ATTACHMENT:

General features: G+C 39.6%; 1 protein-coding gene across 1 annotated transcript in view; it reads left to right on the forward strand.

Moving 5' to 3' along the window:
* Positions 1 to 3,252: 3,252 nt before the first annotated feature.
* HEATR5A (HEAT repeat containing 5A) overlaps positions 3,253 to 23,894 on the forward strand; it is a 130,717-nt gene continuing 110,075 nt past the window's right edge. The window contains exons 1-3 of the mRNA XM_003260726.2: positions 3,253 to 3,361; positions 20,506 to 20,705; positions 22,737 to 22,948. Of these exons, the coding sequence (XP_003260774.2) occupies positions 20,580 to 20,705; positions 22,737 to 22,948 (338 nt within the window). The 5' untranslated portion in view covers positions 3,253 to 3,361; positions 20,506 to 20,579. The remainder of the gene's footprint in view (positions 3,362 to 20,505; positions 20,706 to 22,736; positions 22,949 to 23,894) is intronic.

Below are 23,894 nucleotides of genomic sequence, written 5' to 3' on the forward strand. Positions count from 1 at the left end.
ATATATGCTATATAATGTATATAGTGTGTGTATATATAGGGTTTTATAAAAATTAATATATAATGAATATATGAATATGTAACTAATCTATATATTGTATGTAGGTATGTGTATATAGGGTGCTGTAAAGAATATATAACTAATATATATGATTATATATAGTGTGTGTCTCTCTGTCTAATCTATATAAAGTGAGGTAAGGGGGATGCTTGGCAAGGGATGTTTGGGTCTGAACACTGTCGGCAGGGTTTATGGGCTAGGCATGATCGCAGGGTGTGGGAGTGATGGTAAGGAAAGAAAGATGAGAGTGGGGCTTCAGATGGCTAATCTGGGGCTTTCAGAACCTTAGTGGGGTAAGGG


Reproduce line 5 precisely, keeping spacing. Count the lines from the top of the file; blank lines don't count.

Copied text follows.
Below are 23,894 nucleotides of genomic sequence, written 5' to 3' on the forward strand. Positions count from 1 at the left end.